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April 30, 2009

Health Care Reform Part 2

Patricia A. Kelly

While campaigning for the presidency, President Barack Obama came up with a health care reform plan, a public private partnership that he believes will help to clean up the present mess and provide closer to universal coverage in the United States. He has now asked Congress to work out the details, but his plan included the following elements:


1. A decrease in premiums.


2. Uninsured people will be able to purchase health insurance. If the cost is unaffordable for them, they will be eligible for a subsidy from the government.


3. Health insurance will be portable. If one changes jobs, he will be able to take his insurance with him.


4. The federal government will subsidize the cost of catastrophic care, saving insurance companies money, and helping to reduce premiums.


5. Insurance companies will be required to cover preventative care.


6. Hospitals and health care providers will be required to collect, track and publicly report measures of health care quality to insure that the health care dollar is being well spent. Federal insurance programs such as Medicare already deny payment for some hospital-acquired infections, inspiring hospitals to take more protective measures for patients. (Can you believe that they weren’t already doing this?)


7. Generic drugs would be increasingly available. U.S. drug companies would no longer be allowed to sell drugs in Canada and Europe for less than they do here. The prices would be the same. (Can you believe that U.S. drug companies are doing this, and, at the same time, lobbying to restrict Americans from purchasing drugs from other countries, suggesting they‘re not safe?)


These ideas have considerable merit. For those who believe government should remain small, they’re disturbing. However, the government is already subsidizing health care for the poor, and paying for catastrophic care, both for the uninsured and for those whose insurance limits have been reached. Paying for preventive care in an organized fashion could actually save tax dollars. If kidney failure, for example, were prevented because the person could obtain preventative care, then tax dollars wouldn’t be spent on dialysis.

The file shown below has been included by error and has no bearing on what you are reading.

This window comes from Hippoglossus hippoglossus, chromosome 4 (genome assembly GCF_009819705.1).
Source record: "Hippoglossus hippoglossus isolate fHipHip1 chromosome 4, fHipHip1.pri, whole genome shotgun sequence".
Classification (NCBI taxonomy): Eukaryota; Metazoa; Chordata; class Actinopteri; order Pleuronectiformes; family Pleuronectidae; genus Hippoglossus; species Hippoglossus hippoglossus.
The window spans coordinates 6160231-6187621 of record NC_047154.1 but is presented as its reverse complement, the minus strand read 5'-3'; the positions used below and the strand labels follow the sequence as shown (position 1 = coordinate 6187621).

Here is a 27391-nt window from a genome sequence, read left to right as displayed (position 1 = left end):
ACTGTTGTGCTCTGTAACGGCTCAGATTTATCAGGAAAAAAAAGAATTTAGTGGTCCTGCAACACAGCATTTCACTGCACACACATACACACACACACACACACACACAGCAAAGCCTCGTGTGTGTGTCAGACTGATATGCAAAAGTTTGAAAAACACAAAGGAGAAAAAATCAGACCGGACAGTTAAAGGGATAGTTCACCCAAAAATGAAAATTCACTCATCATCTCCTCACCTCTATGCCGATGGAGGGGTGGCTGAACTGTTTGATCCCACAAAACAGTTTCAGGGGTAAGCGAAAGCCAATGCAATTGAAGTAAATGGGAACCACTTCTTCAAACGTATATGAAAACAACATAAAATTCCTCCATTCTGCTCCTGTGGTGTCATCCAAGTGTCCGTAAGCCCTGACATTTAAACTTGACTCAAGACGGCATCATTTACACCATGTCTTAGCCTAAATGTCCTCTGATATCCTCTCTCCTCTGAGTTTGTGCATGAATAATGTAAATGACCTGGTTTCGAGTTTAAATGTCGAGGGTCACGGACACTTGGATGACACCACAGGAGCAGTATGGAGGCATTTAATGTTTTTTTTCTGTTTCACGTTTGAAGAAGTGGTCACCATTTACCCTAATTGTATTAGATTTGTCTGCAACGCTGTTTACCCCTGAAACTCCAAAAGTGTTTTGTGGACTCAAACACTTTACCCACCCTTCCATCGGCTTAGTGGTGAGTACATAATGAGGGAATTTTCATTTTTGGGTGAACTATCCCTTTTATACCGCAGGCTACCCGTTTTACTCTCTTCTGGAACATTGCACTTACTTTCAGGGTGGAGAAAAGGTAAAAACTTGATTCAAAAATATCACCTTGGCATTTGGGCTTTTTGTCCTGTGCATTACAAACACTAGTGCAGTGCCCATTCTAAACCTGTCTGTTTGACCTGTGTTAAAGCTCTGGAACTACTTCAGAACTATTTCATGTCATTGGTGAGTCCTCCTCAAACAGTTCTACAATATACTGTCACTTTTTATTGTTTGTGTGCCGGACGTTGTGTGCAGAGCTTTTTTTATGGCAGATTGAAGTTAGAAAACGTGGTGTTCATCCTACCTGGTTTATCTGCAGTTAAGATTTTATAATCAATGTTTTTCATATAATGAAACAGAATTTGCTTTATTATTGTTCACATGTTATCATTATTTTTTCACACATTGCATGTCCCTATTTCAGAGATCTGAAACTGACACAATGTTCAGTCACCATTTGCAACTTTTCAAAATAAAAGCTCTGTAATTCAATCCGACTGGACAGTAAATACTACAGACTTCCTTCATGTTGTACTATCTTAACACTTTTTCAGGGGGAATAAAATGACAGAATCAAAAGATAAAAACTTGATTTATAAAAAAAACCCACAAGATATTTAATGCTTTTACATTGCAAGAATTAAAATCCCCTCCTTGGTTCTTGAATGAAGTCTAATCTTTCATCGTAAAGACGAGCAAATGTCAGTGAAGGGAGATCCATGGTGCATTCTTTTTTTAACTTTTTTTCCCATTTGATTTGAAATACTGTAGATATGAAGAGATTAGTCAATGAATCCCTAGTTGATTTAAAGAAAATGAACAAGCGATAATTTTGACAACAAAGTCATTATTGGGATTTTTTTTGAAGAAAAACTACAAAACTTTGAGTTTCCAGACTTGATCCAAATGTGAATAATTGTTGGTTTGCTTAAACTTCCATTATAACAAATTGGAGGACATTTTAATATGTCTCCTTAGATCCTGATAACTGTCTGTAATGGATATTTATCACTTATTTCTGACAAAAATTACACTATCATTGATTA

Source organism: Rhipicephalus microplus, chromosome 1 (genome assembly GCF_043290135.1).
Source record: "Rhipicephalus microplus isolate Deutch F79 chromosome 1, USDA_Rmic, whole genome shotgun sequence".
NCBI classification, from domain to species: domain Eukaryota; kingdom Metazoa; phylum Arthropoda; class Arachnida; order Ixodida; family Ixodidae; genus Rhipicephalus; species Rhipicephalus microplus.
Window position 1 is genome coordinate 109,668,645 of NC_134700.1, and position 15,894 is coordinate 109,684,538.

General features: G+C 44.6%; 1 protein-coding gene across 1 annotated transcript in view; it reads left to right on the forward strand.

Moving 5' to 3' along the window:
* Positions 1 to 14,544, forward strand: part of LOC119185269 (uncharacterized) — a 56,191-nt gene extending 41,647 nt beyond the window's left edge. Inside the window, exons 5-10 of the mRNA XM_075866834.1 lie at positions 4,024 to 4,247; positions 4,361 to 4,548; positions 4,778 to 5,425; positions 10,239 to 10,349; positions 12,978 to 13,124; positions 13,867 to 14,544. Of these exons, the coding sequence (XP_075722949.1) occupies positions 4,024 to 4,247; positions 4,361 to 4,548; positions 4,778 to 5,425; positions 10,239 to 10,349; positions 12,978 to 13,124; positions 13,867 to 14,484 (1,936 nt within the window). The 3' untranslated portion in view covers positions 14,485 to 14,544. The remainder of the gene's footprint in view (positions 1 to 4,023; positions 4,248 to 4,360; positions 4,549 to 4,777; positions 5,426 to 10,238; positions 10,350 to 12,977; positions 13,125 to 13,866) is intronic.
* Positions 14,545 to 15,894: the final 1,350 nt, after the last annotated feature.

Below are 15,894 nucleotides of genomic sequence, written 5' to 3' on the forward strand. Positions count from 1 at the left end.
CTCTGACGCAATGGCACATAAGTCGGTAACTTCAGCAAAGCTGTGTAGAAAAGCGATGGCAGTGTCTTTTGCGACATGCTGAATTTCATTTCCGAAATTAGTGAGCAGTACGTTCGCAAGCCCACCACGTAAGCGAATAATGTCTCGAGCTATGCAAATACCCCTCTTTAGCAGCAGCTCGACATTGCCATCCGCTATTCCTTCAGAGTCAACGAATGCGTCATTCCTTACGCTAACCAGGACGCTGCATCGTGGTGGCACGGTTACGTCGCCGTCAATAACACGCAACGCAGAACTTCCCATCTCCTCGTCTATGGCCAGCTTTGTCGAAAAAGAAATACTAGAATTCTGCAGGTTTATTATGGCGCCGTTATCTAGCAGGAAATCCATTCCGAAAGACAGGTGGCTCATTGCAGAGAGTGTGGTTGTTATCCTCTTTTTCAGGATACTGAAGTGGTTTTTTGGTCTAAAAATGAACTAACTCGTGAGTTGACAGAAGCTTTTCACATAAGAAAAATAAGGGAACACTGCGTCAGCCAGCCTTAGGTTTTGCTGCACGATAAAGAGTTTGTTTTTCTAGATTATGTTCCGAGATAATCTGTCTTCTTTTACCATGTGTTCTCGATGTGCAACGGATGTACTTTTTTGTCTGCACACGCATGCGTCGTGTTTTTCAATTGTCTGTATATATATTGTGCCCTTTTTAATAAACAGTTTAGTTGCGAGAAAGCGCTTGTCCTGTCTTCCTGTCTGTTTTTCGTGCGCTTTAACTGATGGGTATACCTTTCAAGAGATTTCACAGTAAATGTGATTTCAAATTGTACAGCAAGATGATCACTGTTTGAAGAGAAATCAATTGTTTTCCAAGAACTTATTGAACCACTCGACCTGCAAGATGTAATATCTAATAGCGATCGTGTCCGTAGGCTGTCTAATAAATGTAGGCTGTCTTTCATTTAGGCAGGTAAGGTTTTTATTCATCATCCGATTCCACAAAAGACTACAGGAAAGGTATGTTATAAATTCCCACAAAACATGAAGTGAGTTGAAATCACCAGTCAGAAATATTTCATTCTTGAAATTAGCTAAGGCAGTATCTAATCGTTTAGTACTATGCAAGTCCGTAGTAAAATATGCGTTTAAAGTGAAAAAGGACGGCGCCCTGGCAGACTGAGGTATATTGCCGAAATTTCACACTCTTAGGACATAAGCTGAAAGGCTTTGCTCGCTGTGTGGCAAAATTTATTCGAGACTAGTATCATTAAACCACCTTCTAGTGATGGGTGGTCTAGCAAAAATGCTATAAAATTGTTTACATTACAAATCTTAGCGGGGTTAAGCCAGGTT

Another change that I would recommend would be a change in the organization of medical practices to include more mid-level providers, such as nurse practitioners and physician assistants. Although the physician would still see patients frequently, his or her role would become more managerial, keeping up with medical advances, setting the tone for the practice, and directing or supervising the other practitioners.


The benefit of this would be that the physician’s income could remain high, with a large practice possible. The staff and the patients would have a better chance to get to know each other, which would decrease the unnecessary use of expensive technology.


If physicians knew their patients, they could better judge whether technology or watching and waiting would be appropriate. Now they often send the patient to the Emergency Department for extensive testing, just because they don’t know them well enough to know whether they will follow advice and follow up recommendations, or disappear for two weeks and then sue, blaming the physician for their failure to comply with their care plan.


A cultural change in our society would make a huge difference in our medical system, too.


We’re capitalists. That’s a good thing. However, it’s not a good thing for people in the “helping” lines of work to be concerned only with their own financial gain.


Insurance companies make money by not insuring people, or not paying claims. Drug companies make money by rushing drugs to market, promoting them as improvements, even before the data is really conclusive, and selling them for very high prices when they are under patent.


Physicians arrange care to maximize their reimbursement, even to scheduling two separate procedures when one would do, in order to make more money. Malpractice attorneys frequently demonstrate more concern about their income than about the genuine needs and appropriate awards for their clients. Consumers sue inappropriately.


We, as a people, can’t accept that there are things we can’t control. People get old and die. That’s okay because that‘s how we‘re designed. To put a fragile 90-year-old through heart valve replacement, or a debilitated, metastatic cancer patient on a ventilator and on multiple drugs to maintain organ function, mostly just prolongs suffering and wastes money, often leaving them to die inch by inch on life support instead of in a warm, clean bed holding the hand of a loved one. Not everyone can be saved.


We may depend too much on our technology. To try to have a baby when you’re 60, or when you have a life-threatening medical condition, may be expecting too much of our technology. When a hospital I once worked for lost two mothers due to complications of childbirth, the hospital received significant negative publicity. The women had both been warned that pregnancy and childbirth would likely cause their deaths. Maybe they, the world, and their insurance companies, would be a lot better off if they had adopted.


Maybe insurance shouldn’t cover high risk, complex, unnecessary medical choices.


We think we have the right to good health and to long, youthful life. We don’t. Sometimes we get lucky, and sometimes we don’t. We can contribute to our good health by making good life choices and collaborating with our health care team, but even the most high tech medical system can’t perform miracles.


A focus on preventive care and personal safety would save billions of dollars each year, and make our system much more effective.


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